So these three people Spike and Shrew and Sloth contribute it to the survivorship of their clan. So they're our ancestors. These are three things that helped us be alive today. The problem though is that clearly we live in a much different environment, then the cave dwellers dead, and our brains haven't quite caught up with it.
Imagine your child with OCD imagine carries around a Super-Spike.Spike was once revered for his or her ability to scan the horizon, look for danger and identify it. This quality that once conferred a survival advantage, now is a liability.
You see what happens to your children with their hyper vigilance. Every time your child's internal OCD voice speaks up, they're activating this reptile brain.
Well, here's the good news. We don't have to be held captive by our reptile brain. We can override the reptile brain with our thinking brain. This is the best way to manage this SuperSpike.
As somebody who struggled with my weight for a lifetime, my first diet was an elementary school, I will tell you that I carry with me this Super-Shrew. I am always thinking about food. I'm always seeking food, I made my plans based on access to food. One of the things that I most feared was hunger. And, you know, you think about that what's so scary about hunger? t's just a feeling. Why have I lived so much of my life, trying to organize my relationship to food? But I will tell you that when I think about food deprivation, it feels like I'm facing life and death.
So my Super-Shrew is really in control of my relationship with food. Just like the kid with OCD needs to basically cage Super-Spike, there are ways for me to cage Super-Shrew.
Now, if you've set a fitness plan, and you haven't quite gotten there, you might be carrying around Super-Sloth. So when your alarm goes off in the morning, you're supposed to get up and go to the gym, Super-Sloth might say to you. “Look, just rest, you can exercise later.” And that Super-Sloth can get in the way of you achieving your fitness goals. So if that's been a problem for you, there are ways of managing your Super-Sloth.
Just like our kids can learn how to manage their Super-Spike, or people like me with weight issues can learn how to manage their Super- Shrew.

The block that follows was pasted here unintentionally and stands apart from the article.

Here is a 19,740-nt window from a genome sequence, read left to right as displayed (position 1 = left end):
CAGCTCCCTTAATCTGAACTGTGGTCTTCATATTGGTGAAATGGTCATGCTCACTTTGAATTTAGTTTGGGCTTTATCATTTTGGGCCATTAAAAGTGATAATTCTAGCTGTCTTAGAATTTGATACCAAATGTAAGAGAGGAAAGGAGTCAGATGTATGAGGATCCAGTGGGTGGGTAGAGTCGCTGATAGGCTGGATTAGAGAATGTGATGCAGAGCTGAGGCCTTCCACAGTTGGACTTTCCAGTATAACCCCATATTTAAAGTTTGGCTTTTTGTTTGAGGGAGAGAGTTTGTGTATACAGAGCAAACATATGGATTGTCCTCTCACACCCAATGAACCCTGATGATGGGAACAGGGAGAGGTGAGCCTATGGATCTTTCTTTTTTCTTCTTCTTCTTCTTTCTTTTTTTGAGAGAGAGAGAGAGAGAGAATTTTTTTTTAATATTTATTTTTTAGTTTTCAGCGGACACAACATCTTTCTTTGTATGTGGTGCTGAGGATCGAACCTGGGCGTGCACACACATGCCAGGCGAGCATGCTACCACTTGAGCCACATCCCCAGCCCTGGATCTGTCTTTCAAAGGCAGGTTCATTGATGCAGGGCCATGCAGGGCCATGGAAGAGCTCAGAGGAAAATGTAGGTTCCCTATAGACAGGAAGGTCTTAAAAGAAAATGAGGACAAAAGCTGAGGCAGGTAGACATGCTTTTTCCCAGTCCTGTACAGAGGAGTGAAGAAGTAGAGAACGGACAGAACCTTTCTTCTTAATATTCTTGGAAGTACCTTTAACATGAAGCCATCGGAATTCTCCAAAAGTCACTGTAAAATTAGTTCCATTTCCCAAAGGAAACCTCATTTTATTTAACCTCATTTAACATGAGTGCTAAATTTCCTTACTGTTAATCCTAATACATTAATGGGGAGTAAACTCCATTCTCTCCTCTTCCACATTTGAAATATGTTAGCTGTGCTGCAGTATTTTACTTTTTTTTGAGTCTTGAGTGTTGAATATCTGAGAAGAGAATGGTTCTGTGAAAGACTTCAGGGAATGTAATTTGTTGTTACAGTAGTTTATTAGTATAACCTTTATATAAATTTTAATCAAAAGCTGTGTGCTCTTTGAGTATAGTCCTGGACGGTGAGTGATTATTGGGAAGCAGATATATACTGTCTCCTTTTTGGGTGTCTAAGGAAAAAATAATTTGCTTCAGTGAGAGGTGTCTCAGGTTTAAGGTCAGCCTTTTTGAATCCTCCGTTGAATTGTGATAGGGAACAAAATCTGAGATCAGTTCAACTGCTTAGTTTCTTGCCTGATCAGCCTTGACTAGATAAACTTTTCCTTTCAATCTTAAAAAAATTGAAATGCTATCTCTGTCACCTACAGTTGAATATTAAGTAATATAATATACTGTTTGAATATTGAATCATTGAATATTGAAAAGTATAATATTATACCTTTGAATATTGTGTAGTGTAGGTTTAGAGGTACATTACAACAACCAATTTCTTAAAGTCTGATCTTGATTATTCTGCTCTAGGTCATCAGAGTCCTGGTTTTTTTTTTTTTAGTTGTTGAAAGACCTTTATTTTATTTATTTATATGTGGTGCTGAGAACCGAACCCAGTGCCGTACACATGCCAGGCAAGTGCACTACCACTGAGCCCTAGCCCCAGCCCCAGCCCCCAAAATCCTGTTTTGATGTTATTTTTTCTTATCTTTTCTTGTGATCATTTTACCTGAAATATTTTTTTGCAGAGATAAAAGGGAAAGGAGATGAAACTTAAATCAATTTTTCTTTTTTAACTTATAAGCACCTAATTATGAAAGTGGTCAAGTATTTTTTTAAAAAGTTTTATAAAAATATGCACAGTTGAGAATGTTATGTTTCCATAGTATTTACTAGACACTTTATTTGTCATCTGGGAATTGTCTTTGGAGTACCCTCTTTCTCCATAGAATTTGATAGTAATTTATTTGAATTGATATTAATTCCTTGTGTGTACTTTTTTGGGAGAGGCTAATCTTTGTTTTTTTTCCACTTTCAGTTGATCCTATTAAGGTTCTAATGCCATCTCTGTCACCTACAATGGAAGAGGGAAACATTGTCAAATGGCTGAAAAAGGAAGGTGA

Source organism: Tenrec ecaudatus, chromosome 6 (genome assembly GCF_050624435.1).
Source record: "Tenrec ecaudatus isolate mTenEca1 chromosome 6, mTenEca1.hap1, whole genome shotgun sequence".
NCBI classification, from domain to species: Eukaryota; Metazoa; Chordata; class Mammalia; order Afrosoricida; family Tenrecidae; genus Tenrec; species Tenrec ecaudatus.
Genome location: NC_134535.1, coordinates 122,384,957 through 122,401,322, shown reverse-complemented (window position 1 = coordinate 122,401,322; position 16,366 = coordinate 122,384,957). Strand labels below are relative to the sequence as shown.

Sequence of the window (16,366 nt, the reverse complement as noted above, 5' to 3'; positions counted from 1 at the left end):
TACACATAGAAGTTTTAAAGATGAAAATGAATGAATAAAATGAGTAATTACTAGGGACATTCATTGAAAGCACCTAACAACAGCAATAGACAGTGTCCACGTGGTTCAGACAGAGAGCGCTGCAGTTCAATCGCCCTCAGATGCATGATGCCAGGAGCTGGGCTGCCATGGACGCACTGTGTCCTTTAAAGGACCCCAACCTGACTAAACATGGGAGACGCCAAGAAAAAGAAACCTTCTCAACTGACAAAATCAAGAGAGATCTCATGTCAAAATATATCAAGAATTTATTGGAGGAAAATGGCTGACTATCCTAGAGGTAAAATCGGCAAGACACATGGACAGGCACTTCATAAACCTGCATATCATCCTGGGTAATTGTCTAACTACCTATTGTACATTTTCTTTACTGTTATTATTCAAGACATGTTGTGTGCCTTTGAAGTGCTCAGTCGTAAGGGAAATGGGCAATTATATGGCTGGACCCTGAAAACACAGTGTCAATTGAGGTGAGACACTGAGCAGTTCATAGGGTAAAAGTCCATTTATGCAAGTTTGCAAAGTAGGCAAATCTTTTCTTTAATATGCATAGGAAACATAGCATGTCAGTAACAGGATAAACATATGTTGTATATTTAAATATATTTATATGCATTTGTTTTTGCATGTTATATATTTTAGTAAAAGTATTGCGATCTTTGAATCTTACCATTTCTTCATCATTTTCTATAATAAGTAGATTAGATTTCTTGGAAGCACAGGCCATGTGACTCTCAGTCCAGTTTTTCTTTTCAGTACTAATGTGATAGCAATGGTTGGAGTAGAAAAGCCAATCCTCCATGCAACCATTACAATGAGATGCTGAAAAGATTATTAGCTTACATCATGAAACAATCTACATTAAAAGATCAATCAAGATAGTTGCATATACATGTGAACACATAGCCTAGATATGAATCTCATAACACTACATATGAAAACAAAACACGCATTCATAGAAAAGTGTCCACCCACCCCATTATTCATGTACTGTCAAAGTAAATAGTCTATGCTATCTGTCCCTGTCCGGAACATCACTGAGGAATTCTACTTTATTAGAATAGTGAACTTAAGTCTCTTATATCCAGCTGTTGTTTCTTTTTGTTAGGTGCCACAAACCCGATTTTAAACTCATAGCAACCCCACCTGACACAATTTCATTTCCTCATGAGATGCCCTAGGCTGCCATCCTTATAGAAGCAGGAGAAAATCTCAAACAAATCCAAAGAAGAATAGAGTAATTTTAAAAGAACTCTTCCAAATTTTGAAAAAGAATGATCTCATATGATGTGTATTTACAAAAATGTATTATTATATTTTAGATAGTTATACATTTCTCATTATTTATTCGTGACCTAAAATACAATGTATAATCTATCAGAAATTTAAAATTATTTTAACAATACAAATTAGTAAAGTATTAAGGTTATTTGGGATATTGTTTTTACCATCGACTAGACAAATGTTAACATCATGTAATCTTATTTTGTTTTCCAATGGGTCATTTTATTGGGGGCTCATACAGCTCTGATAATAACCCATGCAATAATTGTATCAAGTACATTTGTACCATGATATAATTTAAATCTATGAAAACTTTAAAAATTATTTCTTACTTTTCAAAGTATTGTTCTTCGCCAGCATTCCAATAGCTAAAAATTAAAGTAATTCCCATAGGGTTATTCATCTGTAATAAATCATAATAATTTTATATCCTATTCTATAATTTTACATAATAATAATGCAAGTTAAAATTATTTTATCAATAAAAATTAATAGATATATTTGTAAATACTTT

All right, reason number two, that it is so difficult to manage OCD is quite honestly the limitations of medical science and I say this as a physician.
So let me just tell you this story about George Washington's death. He was very fit 67 year old, he was out on horseback riding through his acres came back and told Martha that he had a sore throat. She put him to bed. She called the doctors who gave the former president state of the art medical care. They bled about a half a pint of blood from him.
He kept on getting worse. He talked about problems breathing, so they bled him some more. They gave him emetics that made him vomit, they gave him enemas. According to a medical historian, there was somebody there who's witnessing the breathing problems, and suggested this idea that maybe they could make a really teeny hole in the trachea like he had seen at Johns Hopkins. That was dismissed as experimental treatment.
George Washington died within 21 hours of getting these symptoms. Medical historians think that George Washington died of strep pharyngitis. He had a bacterial infection with strep that caused a pseudo membrane to form in his breathing pipes. And basically he suffocated.
This experimental treatment that was rejected of doing a tracheostomy that probably would have been life saving. So George Washington got state of the art medical care. The problem is that it was the wrong care. I remember the first day of medical school, we were greeted. And we were told by the dean, I've got some good news and some bad news, at least half of what you're learning is right. The problem is, we can't tell you which half.
So I look at my own issues with weight gain. So I've successfully lost weight on pretty much every diet. The problem, though, is when the weight loss is over the pounds re accumulated take a look at pictures of Oprah over time.